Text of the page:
One of my concerns when I first got the unit was the GPS accuracy. I head read on some forums that people were having problems with it. I can happily report that it’s worked well for me.
First, you should update your firmware to the latest version. That should clear up 99% of the issues.
The unit has Glonass in addition to GPS, which you can turn on or off. It takes a little more battery to use. I’ve tried it both on and off and I can’t really see a difference, and some people see worse performance with Glonass on.
I’m not setup for hardcore GPS comparisons, but I did do a comparison between the Fenix 5x and an iPhone 7Plus. The tracks were pretty much the same.
I tried to recreate the problems that people were talking about, which were incorrect distances and drop outs, without success. What I learned is that there are a lot of variables when it comes to GPS reception. The list includes cloud cover, trees, tall buildings, how close to another GPS receiver it is, wrist position, and satellite position. I was able to get variations in my track, but never a glaring “way off” error.
Here’s the thing. Know that this is not a professional level instrument (like an airplane GPS with external GPS antenna). This is a 1″x1″ piece of metal on your wrist. It does a great job of telling you were you are on a map. You can figure out whether you’re on the right trail 99.999% of the time. And in my book that’s fine.
With any of these devices, as you zoom in, you’ll see the deviations. In most cases, it’s within 50 feet, if not much less.
What does this mean in practical terms? When I hike with my friends, we all have different GPS units. At the end of the hike, everyone has a different mileage number. Not by a lot, but every once and awhile a number (on a random device) will be way off. It could have been from a lot of factors, but given that it’s a rare occurrence, we normally chalk it up to an environmental factor.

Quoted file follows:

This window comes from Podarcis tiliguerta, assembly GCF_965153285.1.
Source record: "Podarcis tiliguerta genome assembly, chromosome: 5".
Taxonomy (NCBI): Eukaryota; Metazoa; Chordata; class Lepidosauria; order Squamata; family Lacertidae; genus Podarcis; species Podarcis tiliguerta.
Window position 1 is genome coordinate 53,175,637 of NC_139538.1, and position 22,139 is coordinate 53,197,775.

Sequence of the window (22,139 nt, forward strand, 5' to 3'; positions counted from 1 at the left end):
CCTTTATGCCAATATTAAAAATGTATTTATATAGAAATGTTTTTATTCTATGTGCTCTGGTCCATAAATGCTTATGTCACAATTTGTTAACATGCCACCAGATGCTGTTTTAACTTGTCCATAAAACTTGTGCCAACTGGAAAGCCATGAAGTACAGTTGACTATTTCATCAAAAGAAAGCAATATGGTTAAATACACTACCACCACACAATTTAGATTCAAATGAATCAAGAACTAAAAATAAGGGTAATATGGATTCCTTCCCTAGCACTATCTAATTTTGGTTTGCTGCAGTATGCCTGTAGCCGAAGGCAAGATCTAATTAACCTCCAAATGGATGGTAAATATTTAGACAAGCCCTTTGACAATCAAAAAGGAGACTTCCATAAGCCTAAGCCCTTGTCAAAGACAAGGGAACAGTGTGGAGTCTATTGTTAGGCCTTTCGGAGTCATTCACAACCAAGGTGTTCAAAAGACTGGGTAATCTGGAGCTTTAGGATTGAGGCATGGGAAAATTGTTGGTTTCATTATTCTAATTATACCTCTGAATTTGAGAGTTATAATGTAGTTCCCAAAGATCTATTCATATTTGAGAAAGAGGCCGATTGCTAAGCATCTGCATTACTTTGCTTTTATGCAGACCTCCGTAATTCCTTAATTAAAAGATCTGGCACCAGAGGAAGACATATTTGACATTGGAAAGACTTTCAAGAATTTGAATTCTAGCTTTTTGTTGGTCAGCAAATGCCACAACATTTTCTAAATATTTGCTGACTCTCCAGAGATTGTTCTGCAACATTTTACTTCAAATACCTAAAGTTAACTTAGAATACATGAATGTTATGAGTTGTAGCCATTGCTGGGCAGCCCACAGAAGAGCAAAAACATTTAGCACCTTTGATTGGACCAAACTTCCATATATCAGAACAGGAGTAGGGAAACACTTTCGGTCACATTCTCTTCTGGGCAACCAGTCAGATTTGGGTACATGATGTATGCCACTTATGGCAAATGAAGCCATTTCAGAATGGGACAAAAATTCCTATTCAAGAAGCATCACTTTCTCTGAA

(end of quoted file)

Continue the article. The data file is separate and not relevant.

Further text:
The GPS works, you’ll be fine to hike and navigate with the Fenix 5x.
One of the coolest things about the Garmin Fenix 5x and the Garmin eco-system is that you can easily review all the details of your hike after you’re done. All you need to do is sign up for a (free) Garmin Connect account. You can then use the online website (full features) or the mobile app (limited features) to review your hikes.
The Garmin Fenix 5x has Bluetooth and WiFi, so once you setup your Garmin Connect account and sync your Fenix 5x with your phone and/or WiFi, your hikes (and other activities) will automatically upload to Garmin connect. And if you don’t want to do that, you can also manually connect the Fenix 5x to your computer and upload with Garmin Express.
Once your hike is uploaded, you can deep dive into everything. The map, the elevation, your pace, heart rate, etc.
You can also export the hike to view it in Google Earth, etc.
If you don’t like Garmin Connect, you can also download and view your hikes in the (free) Garmin Basecamp program. I use this more as a planning tool, but you can also review hikes there.
You can customize almost every aspect of the Fenix 5x. I’ve already covered using custom maps and custom data fields for your hike, but wait! There’s more!
Garmin has created a programming language for it’s devices, so independent developers are free to create apps for the Fenix 5x just like mobile developers create apps for iPhone. It’s fun to browse the gallery and try new apps, but after months of use, I’ve found that the pre-packaged Garmin apps on the Fenix 5x work fine for me.
Garmin has something called the (free) Connect IQ Store where you can browse everything that you can download to your Fenix 5x. The types of things you can download fall into four buckets: apps, data fields, watch faces, and widgets.
Apps are similar to apps on a phone. You can get an app for an activity (such as elliptical) or for things like Uber. The Fenix 5x comes bundled with a bunch of apps, including the map, hiking, running, find my phone, etc.
Then there’s also data fields. These are little chunks of data that you can include in an activity. For example, you could download a data field for UTM Coordinates and include those in your hiking activity.
Next, we have watch faces. This is a cool one because you can make your Fenix face look like a Rolex or whatever. The watch face is used when you’re just wearing it for everyday use.